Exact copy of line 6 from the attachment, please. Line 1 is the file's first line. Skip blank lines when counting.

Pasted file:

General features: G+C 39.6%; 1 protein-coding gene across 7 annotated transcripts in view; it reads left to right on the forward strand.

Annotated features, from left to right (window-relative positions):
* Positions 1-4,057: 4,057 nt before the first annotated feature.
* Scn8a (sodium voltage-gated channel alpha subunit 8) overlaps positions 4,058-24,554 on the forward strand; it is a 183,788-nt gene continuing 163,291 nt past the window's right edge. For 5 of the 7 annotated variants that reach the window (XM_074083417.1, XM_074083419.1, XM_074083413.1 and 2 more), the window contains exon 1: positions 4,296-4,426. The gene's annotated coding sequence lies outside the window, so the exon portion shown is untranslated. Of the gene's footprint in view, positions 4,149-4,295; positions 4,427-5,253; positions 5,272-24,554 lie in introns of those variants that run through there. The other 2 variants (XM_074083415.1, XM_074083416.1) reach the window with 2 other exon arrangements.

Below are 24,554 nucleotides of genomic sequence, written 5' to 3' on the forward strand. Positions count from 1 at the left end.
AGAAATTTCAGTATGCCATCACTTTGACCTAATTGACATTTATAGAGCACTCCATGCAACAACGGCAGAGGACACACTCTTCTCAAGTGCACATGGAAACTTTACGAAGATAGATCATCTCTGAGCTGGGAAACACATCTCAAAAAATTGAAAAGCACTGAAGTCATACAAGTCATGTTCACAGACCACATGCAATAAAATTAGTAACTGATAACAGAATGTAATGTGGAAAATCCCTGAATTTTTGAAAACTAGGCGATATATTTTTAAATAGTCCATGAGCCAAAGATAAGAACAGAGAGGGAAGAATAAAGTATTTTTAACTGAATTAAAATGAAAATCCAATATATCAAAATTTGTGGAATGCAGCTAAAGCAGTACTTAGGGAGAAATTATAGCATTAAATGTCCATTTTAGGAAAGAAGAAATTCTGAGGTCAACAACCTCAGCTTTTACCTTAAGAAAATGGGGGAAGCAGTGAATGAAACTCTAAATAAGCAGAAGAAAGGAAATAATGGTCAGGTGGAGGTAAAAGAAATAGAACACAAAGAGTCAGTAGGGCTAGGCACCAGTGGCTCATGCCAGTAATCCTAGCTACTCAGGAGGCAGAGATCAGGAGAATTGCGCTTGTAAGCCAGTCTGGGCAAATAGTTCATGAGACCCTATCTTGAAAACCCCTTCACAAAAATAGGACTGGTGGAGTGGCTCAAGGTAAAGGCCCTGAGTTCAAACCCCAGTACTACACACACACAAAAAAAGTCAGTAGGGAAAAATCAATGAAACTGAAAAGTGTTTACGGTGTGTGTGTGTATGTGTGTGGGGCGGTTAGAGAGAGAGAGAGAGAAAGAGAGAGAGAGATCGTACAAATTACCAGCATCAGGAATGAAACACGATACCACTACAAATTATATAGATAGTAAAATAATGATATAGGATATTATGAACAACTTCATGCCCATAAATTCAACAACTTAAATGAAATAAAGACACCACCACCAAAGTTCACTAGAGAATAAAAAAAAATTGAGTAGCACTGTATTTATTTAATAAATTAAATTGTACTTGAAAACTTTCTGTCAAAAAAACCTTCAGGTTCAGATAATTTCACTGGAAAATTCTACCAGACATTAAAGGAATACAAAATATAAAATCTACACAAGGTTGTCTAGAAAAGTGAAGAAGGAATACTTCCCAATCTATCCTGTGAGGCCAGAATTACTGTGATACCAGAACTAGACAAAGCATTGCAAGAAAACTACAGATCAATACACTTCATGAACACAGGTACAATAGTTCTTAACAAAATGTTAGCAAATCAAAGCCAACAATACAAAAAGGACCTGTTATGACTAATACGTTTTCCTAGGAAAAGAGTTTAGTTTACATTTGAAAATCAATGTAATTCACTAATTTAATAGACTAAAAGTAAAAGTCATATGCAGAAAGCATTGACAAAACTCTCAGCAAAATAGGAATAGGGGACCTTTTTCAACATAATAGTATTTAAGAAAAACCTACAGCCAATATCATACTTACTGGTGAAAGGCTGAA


AGAAATTTCAGTATGCCATCACTTTGACCTAATTGACATTTATAGAGCACTCCATGCAACAACGGCAGAGGACACACTCTTCTCAAGTGCACATGGAAACTTTACGAAGATAGATCATCTCTGAGCTGGGAAACACATCTCAAAAAATTGAAAAGCACTGAAGTCATACAAGTCATGTTCACAGACCACATGCAATAAAATTAGTAACTGATAACAGAATGTAATGTGGAAAATCCCTGAATTTTTGAAAACTAGGCGATATATTTTTAAATAGTCCATGAGCCAAAGATAAGAACAGAGAGGGAAGAATAAAGTATTTTTAACTGAATTAAAATGAAAATCCAATATATCAAAATTTGTGGAATGCAGCTAAAGCAGTACTTAGGGAGAAATTATAGCATTAAATGTCCATTTTAGGAAAGAAGAAATTCTGAGGTCAACAACCTCAGCTTTTACCTTAAGAAAATGGGGGAAGCAGTGAATGAAACTCTAAATAAGCAGAAGAAAGGAAATAATGGTCAGGTGGAGGTAAAAGAAATAGAACACAAAGAGTCAGTAGGGCTAGGCACCAGTGGCTCATGCCAGTAATCCTAGCTACTCAGGAGGCAGAGATCAGGAGAATTGCGCTTGTAAGCCAGTCTGGGCAAATAGTTCATGAGACCCTATCTTGAAAACCCCTTCACAAAAATAGGACTGGTGGAGTGGCTCAAGGTAAAGGCCCTGAGTTCAAACCCCAGTACTACACACACACAAAAAAAGTCAGTAGGGAAAAATCAATGAAACTGAAAAGTGTTTACGGTGTGTGTGTGTATGTGTGTGGGGCGGTTAGAGAGAGAGAGAGAGAAAGAGAGAGAGAGATCGTACAAATTACCAGCATCAGGAATGAAACACGATACCACTACAAATTATATAGATAGTAAAATAATGATATAGGATATTATGAACAACTTCATGCCCATAAATTCAACAACTTAAATGAAATAAAGACACCACCACCAAAGTTCACTAGAGAATAAAAAAAAATTGAGTAGCACTGTATTTATTTAATAAATTAAATTGTACTTGAAAACTTTCTGTCAAAAAAACCTTCAGGTTCAGATAATTTCACTGGAAAATTCTACCAGACATTAAAGGAATACAAAATATAAAATCTACACAAGGTTGTCTAGAAAAGTGAAGAAGGAATACTTCCCAATCTATCCTGTGAGGCCAGAATTACTGTGATACCAGAACTAGACAAAGCATTGCAAGAAAACTACAGATCAATACACTTCATGAACACAGGTACAATAGTTCTTAACAAAATGTTAGCAAATCAAAGCCAACAATACAAAAAGGACCTGTTATGACTAATACGTTTTCCTAGGAAAAGAGTTTAGTTTACATTTGAAAATCAATGTAATTCACTAATTTAATAGACTAAAAGTAAAAGTCATATGCAGAAAGCATTGACAAAACTCTCAGCAAAATAGGAATAGGGGACCTTTTTCAACATAATAGTATTTAAGAAAAACCTACAGCCAATATCATACTTACTGGTGAAAGGCTGAA